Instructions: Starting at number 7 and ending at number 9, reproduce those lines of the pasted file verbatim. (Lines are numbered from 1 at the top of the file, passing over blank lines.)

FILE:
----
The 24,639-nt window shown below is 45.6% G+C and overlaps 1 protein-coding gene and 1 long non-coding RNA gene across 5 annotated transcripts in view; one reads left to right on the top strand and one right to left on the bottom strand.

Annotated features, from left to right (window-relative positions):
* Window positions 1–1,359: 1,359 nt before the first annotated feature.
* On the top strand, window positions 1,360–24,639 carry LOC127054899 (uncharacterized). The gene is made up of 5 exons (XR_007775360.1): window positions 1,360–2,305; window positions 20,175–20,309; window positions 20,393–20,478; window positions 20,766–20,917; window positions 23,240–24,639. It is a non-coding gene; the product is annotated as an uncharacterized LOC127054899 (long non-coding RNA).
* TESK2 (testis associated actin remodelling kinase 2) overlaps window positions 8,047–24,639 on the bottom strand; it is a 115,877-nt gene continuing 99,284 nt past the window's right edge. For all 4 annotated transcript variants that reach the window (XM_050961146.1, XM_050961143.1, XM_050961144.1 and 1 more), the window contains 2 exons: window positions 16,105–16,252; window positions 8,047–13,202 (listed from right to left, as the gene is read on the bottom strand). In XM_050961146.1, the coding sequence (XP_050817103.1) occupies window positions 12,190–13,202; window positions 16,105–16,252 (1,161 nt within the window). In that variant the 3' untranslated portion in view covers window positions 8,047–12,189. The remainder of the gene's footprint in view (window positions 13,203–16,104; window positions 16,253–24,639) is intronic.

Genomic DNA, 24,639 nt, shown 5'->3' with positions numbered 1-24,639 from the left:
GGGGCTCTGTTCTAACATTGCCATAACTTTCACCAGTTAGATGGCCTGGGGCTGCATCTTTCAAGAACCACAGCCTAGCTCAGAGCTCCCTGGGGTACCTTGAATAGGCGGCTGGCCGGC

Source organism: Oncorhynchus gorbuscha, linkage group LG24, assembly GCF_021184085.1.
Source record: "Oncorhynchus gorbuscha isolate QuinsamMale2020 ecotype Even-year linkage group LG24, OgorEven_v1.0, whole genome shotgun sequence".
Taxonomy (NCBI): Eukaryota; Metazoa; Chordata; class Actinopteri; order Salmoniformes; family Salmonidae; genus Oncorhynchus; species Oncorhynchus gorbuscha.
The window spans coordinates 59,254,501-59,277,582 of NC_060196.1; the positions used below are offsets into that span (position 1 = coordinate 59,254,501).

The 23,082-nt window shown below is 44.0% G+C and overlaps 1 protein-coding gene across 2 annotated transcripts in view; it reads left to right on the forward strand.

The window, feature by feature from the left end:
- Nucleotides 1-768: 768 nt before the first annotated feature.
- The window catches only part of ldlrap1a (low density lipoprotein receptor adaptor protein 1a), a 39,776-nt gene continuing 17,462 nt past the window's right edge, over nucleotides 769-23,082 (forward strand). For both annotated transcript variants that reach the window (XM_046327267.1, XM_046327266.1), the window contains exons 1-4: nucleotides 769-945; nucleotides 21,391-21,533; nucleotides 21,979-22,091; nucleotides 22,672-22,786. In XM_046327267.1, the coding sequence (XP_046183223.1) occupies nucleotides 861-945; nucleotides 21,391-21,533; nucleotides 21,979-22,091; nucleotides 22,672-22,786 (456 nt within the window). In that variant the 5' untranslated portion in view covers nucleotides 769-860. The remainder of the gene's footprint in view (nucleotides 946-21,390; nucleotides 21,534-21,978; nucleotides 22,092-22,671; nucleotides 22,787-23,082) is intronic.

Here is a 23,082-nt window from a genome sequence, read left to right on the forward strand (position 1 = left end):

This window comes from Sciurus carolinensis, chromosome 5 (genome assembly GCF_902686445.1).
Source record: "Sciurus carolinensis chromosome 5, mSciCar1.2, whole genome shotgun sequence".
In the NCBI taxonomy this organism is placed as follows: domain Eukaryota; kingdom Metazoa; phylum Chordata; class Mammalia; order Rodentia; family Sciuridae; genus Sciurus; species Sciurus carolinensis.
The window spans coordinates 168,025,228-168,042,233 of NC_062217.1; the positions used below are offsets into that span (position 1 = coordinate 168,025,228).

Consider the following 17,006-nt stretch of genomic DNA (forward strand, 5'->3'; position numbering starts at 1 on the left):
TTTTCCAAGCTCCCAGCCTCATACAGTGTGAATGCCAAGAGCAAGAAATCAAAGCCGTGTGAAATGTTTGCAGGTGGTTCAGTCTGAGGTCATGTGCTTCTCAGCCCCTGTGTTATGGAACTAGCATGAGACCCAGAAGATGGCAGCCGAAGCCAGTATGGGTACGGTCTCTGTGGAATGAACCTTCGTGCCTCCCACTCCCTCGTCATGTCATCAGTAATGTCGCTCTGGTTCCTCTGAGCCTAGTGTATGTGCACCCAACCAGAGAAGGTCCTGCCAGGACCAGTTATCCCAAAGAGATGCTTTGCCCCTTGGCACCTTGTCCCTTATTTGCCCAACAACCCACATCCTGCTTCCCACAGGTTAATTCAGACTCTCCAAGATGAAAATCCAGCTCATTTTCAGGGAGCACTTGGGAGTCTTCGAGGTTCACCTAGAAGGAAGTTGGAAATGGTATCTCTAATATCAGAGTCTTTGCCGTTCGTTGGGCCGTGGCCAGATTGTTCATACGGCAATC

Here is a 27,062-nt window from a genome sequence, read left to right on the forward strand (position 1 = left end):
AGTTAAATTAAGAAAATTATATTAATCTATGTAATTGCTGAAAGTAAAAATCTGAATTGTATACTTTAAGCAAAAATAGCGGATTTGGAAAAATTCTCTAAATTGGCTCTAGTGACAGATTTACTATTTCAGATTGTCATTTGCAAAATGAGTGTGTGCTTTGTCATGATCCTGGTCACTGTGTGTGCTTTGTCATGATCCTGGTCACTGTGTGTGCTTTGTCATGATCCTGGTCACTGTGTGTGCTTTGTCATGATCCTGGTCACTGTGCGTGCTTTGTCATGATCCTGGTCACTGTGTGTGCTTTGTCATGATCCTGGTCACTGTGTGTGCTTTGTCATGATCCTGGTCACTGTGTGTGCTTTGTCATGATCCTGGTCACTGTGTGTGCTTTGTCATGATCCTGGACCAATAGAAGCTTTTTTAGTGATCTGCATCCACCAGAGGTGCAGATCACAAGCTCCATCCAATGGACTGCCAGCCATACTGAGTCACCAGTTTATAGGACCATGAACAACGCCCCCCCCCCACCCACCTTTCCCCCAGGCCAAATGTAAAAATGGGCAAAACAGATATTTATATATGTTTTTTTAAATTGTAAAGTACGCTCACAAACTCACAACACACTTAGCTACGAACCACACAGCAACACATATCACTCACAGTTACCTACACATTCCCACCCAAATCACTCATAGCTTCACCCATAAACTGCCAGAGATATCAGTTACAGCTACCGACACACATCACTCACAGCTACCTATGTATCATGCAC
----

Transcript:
GGGGCTCTGTTCTAACATTGCCATAACTTTCACCAGTTAGATGGCCTGGGGCTGCATCTTTCAAGAACCACAGCCTAGCTCAGAGCTCCCTGGGGTACCTTGAATAGGCGGCTGGCCGGC

Source organism: Oncorhynchus gorbuscha, linkage group LG24, assembly GCF_021184085.1.
Source record: "Oncorhynchus gorbuscha isolate QuinsamMale2020 ecotype Even-year linkage group LG24, OgorEven_v1.0, whole genome shotgun sequence".